Mechanical interventions

The rationale for mechanical support of the heart during myocardial dysfunction is to restore hemodynamic stability when pharmacological interventions fail. However, mechanical support of the heart serves as a bridge to more invasive interventions rather than definitive treatment.

Mechanical ventilation

The rationale for mechanical ventilator support in post-resuscitation myocardial dysfunction patients is to improve systemic oxygenation in settings of pulmonary edema by increasing functional residual capacity. This intervention typically reduces intrapulmonary shunting. Equally importantly, mechanical ventilation is also used to reduce excessive work of breathing. Minimal positive end-expiratory pressure should be applied, and it should be titrated so as to preclude hemodynamic decrements, particularly decreases in cardiac output.

Intra-aortic balloon counterpulsation

Intra-aortic balloon counterpulsation support is indicated for patients with post-resuscitation myocardial dysfunction refractory to pharmacological interventions, refractory angina with or without hypotension, or refractory malignant ventricular arrhythmias, and as a transitional option for patients who fail efforts to reduce cardiopulmonary bypass after surgical operations. The clinical benefit of prolonged intra-aortic balloon counterpulsation support is not securely documented. More often, the intra-aortic balloon counterpulsation allows for more definitive therapy including elective coronary angioplasty, coronary artery bypass surgery, or heart transplantation.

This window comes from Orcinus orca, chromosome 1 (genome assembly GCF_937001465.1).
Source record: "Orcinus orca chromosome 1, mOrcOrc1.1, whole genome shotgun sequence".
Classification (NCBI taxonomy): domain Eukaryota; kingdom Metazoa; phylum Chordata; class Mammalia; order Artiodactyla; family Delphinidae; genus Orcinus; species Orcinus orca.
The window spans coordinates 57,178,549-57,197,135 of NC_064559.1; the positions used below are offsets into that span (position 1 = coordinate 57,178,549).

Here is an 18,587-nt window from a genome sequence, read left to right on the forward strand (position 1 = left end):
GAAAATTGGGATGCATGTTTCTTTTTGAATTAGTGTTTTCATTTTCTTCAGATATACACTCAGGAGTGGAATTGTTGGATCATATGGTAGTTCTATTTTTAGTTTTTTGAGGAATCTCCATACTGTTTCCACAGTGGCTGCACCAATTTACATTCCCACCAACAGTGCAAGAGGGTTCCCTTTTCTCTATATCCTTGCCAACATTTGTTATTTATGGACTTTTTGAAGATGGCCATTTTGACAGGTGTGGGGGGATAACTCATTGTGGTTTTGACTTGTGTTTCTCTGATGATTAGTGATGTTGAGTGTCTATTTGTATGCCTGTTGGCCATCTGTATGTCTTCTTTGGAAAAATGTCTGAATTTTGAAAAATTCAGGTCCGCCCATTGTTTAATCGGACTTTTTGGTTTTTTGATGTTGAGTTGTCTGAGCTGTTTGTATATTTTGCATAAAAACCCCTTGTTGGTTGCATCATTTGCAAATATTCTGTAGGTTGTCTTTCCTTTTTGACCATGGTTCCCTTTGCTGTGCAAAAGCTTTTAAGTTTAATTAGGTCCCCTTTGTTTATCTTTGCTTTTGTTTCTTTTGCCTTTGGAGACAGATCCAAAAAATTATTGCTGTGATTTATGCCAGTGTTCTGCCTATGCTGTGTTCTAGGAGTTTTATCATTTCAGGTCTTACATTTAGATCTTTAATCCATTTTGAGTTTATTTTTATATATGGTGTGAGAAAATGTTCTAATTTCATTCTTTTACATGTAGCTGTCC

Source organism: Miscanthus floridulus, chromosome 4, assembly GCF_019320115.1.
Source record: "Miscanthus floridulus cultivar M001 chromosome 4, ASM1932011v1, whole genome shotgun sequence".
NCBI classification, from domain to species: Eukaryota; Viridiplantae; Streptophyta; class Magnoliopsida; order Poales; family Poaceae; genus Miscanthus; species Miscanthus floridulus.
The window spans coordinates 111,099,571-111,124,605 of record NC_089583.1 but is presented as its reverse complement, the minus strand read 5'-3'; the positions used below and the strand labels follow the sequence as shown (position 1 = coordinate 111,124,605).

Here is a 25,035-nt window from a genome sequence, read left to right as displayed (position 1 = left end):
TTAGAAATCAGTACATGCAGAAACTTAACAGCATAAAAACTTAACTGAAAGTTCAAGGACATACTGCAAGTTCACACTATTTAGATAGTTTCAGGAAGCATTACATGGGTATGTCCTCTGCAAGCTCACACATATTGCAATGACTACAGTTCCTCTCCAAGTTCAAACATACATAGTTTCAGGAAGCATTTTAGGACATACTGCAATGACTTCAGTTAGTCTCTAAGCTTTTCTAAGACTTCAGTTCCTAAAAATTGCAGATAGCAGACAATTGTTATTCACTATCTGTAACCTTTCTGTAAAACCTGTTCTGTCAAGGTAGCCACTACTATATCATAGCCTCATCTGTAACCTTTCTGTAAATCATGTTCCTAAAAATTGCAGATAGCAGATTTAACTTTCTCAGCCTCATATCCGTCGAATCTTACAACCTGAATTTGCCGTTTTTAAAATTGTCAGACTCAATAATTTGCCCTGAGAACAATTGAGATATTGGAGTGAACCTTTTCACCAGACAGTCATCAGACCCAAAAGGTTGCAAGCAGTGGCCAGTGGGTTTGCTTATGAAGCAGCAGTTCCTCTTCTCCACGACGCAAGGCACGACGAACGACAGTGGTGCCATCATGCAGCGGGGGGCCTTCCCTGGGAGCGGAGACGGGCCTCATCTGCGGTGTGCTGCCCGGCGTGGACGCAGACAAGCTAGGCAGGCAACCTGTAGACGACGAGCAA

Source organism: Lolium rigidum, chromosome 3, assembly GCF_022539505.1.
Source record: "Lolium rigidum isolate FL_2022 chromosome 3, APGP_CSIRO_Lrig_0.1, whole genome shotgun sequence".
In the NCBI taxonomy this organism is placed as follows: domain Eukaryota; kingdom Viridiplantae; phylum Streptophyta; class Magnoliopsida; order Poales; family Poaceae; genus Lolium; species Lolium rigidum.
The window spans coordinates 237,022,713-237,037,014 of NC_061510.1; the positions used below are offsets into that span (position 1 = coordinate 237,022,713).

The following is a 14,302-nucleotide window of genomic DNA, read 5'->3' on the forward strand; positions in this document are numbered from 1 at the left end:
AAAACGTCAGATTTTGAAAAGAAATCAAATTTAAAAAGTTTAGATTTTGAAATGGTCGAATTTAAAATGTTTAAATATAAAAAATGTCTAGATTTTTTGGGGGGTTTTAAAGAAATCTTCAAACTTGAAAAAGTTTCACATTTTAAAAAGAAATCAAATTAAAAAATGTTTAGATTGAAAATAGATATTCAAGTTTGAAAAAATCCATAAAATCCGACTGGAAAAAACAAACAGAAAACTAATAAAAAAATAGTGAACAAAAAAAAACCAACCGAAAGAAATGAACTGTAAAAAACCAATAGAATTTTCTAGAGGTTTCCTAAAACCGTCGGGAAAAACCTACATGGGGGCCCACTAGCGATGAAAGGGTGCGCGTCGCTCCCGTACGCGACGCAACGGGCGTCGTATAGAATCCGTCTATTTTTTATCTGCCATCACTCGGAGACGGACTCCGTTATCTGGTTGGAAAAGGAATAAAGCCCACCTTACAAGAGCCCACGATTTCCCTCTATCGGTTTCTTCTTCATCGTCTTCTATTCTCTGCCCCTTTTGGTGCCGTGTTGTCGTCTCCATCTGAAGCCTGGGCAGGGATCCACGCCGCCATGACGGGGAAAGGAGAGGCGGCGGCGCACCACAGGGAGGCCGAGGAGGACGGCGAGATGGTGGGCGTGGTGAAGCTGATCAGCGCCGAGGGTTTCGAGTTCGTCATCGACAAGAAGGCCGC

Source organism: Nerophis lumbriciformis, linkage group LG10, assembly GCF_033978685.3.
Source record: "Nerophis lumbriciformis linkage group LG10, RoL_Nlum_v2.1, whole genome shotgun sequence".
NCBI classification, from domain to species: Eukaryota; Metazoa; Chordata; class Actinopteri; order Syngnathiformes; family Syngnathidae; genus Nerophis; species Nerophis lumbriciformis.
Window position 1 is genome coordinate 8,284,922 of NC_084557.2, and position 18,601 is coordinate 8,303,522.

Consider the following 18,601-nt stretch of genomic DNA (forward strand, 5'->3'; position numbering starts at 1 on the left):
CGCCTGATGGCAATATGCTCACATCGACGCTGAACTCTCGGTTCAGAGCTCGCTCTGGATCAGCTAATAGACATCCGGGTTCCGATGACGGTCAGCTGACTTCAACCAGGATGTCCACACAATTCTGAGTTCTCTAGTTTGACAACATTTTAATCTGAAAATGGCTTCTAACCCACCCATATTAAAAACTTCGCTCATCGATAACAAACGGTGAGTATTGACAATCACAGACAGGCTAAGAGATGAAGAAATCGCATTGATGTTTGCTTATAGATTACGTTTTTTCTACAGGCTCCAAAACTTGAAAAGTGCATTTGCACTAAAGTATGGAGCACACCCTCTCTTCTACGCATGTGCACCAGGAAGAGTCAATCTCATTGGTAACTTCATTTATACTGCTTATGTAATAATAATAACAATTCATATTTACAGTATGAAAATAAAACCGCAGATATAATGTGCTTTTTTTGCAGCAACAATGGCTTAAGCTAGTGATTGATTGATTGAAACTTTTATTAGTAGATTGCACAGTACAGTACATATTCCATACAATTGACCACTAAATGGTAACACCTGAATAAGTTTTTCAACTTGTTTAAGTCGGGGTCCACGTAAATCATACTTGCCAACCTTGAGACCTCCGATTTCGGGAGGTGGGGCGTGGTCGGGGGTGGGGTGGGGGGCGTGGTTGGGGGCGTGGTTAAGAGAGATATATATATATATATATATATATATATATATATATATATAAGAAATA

Other options

Left ventricular assist devices and extracorporeal membrane oxygenation are the most complex cardiac assist options. The left ventricular assist device is used in cardiac surgery after unsuccessful attempts are made to wean the patient from cardiopulmonary bypass. Extracorporeal membrane oxygenation has been used, with limited success, to treat refractive hypoxemia in adults and for respiratory distress syndrome.

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